Why The Lack Of Respect Is Destroying Your Work Life Balance

A few years ago, when I was still slogging it out in the corporate world, I lost it with one of my boss’s peers. I was perimenopausal, hormones were raging and I just could not keep a tight lid on my emotions any longer. I let rip! Was it unprofessional? Absolutely, but it was human. I had been busting my little behind to achieve the unachievable and instead of being met with gratitude and recognition, I ran into politics and was being patronised and disrespected by my boss’s peers and I just couldn’t take it anymore, so I let rip. Luckily, my boss was a decent human being and took his colleague to task on my behalf.

Now I was lucky with this incident and I wouldn’t recommend it as a course of action for anyone being disrespected at work, if you want to keep your job and climb up the greasy pole of the corporate ladder. That said, research from the Harvard Business Review shows that half of employees don’t feel respected by their employers. I know that it is cold comfort knowing that you are not alone but it gets worse.

It turns out that lack of respect has the biggest negative effect on employee outcomes. Employees that were lucky enough to feel respected reported:

  • 56% better health and wellbeing
  • 1.72 times more trust and safety
  • 89% greater enjoyment and job satisfaction
  • 92% better focus and ability to prioritise
  • 1.26 times more meaning and significance
  • 55% more engaged
  • 1.1 times more likely to stay with their employer

20000 people took part in this research so it is a very big sample and deserves to be taken seriously and I hope HR departments all over the globe are paying attention. Rather than putting in fancy initiatives to improve employee retention which as we all know is still way cheaper than bringing in new resources and training them, how about getting your leaders to show some respect?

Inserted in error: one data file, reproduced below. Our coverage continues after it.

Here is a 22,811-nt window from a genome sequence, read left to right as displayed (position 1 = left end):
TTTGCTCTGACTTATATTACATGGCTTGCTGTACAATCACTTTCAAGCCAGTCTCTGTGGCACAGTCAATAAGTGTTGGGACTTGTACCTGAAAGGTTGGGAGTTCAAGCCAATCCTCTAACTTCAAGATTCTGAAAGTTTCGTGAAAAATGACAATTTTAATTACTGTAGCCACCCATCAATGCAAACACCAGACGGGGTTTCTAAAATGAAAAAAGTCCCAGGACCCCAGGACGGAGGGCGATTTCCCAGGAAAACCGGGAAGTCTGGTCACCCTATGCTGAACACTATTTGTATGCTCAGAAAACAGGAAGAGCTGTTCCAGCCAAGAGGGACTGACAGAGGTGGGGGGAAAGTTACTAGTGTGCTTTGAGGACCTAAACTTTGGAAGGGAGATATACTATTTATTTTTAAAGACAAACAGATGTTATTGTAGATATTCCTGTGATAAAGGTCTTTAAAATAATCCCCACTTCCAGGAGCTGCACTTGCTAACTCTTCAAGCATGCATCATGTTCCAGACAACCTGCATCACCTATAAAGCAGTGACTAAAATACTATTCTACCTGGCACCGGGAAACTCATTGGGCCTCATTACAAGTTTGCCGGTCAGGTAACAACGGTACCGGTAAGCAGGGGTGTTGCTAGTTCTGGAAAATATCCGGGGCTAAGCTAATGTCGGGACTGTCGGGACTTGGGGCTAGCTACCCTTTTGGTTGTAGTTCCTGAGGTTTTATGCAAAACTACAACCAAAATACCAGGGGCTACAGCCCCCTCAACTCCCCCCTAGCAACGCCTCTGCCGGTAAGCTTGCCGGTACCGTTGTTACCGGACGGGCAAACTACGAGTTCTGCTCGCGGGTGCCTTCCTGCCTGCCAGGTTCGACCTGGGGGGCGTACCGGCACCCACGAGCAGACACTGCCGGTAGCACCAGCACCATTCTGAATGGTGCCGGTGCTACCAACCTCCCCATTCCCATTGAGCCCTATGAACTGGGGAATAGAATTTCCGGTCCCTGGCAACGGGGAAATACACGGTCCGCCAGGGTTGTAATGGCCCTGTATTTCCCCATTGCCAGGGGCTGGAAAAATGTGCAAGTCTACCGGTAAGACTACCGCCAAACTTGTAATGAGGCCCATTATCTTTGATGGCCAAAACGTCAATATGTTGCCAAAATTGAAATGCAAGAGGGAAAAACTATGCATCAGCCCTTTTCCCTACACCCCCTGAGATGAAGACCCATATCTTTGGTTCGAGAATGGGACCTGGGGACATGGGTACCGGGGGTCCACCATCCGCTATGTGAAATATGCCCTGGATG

When employees are disrespected and I don’t know the gender breakdown of the survey’s respondents, I can bet my bottom dollar that women are more disrespectful than men. When it comes to the perpetrators of this lack of respect, simply by the fact that there are more men in senior positions than women, then the perpetrators will be more men. Why does this matter? It matters because women, particularly mothers, tend to be at the centre of a lot of people’s lives so when their health, wellbeing, and ability to focus and prioritise is affected, the same thing happens to their children as well. 

So what started off as one rude and perhaps arrogant boss at work, affects a child’s ability to concentrate in class because he/she is worried about his stressed mum who is perimenopausal and losing her hair. I am not being dramatic here, this is exactly what happened to me and I have written a whole book about my trials and tribulations as a working mother.

I am pleased that there is now research and figures to support the effect of lack of respect in the workplace and the cost to organisations. But for me, the cost to the wider society is far, far bigger than the bottom line of any organisation. My question to those suffering lack of respect and putting up with it is; what are you going to do about it? It might take your HR department a lifetime to effect the change in culture. In the meantime, are you going to subject your children to the stressed out underperforming version of you?

To the organisations and individuals inflicting this lack of respect on others, it doesn’t cost anything to treat your fellow human beings regardless of gender, race and class with respect. Do the right thing.!

If you want to find out how to get yourself out of this disempowered state, you can book a call with me here.